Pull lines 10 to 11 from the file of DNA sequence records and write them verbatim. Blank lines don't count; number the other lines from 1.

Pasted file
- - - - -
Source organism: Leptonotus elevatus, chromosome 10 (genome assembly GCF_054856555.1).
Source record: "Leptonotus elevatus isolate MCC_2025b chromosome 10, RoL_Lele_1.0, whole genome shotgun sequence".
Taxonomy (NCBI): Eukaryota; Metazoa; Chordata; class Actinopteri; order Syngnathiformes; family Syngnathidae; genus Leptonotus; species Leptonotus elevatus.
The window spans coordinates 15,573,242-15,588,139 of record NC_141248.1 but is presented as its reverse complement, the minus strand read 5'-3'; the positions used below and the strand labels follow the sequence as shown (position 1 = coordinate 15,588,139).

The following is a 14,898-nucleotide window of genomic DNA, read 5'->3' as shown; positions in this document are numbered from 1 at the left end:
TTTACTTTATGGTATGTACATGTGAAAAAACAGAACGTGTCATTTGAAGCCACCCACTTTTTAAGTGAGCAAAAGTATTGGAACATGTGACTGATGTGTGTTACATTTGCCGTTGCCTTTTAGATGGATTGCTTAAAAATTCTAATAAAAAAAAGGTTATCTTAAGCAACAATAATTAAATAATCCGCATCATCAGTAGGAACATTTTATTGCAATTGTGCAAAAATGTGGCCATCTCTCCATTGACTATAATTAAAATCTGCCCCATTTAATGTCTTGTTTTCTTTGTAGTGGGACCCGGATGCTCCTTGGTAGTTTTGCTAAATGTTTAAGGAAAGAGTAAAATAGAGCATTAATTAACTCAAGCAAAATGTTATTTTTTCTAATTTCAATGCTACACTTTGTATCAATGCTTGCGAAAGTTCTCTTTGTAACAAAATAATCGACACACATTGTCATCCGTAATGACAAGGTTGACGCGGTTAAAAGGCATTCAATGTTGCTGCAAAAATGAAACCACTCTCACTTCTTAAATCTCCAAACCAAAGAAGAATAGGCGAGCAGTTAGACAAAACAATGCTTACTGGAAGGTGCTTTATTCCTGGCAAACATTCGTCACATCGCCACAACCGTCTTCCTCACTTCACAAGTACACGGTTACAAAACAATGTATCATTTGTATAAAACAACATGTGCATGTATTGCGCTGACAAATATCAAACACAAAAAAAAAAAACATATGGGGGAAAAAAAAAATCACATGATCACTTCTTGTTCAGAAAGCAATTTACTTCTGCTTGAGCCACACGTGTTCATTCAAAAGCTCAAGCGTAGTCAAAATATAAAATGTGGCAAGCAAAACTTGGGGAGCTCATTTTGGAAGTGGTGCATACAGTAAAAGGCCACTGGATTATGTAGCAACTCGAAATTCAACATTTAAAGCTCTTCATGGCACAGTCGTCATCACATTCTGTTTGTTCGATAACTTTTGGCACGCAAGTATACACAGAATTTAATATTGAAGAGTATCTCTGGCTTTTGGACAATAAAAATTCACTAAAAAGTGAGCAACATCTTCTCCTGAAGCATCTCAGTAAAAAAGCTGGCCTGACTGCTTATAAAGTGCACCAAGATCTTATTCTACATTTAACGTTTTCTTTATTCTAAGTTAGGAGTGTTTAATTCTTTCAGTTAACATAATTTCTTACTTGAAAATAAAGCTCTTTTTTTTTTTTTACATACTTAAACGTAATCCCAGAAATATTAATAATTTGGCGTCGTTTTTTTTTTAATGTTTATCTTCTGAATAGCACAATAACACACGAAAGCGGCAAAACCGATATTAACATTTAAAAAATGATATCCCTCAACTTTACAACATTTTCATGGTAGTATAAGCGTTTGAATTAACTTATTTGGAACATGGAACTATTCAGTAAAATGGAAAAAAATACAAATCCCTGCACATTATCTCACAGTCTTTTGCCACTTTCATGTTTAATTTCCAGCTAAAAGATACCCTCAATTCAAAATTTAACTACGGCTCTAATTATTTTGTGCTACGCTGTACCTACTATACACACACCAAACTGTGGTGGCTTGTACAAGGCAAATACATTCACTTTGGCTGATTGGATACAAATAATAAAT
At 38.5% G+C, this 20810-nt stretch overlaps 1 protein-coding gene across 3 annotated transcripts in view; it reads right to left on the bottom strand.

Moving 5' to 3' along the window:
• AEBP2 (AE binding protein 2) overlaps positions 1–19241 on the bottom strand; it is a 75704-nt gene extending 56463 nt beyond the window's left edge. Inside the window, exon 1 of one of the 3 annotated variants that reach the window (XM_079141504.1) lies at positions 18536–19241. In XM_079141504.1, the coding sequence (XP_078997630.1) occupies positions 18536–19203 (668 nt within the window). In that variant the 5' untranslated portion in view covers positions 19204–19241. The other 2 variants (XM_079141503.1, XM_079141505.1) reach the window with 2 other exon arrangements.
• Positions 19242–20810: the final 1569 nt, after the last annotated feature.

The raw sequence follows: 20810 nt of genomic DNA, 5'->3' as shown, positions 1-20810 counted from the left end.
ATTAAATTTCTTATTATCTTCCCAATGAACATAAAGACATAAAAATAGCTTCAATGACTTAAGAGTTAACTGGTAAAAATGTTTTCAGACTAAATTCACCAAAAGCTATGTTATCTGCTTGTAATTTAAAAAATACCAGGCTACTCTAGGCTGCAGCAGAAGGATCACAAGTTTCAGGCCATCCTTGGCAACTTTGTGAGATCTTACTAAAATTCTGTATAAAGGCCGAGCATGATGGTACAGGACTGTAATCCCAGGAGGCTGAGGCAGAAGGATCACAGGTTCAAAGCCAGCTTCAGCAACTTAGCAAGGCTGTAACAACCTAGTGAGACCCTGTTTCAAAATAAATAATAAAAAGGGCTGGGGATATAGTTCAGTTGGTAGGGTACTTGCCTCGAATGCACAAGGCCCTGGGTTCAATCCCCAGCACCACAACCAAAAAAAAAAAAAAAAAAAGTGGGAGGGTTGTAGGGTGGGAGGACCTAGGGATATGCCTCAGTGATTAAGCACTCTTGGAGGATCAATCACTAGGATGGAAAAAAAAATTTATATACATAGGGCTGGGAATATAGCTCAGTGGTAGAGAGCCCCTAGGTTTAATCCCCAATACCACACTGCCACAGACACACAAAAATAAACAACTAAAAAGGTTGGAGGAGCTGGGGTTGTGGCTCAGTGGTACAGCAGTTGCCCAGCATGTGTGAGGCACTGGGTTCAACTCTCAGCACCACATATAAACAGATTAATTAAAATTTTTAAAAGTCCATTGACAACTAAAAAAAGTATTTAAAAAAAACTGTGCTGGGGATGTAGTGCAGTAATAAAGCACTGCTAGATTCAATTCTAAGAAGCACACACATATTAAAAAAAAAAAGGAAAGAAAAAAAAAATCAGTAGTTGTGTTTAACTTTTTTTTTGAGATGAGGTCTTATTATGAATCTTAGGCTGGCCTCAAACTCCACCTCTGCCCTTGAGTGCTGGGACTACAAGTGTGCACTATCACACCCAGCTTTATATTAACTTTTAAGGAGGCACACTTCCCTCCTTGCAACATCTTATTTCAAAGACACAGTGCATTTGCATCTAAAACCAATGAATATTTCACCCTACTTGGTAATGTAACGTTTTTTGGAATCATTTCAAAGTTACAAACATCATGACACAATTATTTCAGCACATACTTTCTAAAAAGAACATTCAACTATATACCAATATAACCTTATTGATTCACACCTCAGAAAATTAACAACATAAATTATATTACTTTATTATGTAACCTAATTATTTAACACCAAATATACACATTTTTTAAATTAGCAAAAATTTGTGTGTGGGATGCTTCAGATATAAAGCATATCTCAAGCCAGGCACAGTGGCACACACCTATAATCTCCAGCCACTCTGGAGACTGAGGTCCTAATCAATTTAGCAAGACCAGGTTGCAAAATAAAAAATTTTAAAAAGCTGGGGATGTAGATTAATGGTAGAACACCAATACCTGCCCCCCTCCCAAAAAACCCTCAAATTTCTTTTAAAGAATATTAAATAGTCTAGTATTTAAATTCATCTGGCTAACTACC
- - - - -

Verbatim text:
• Positions 19242–20810: the final 1569 nt, after the last annotated feature.

The raw sequence follows: 20810 nt of genomic DNA, 5'->3' as shown, positions 1-20810 counted from the left end.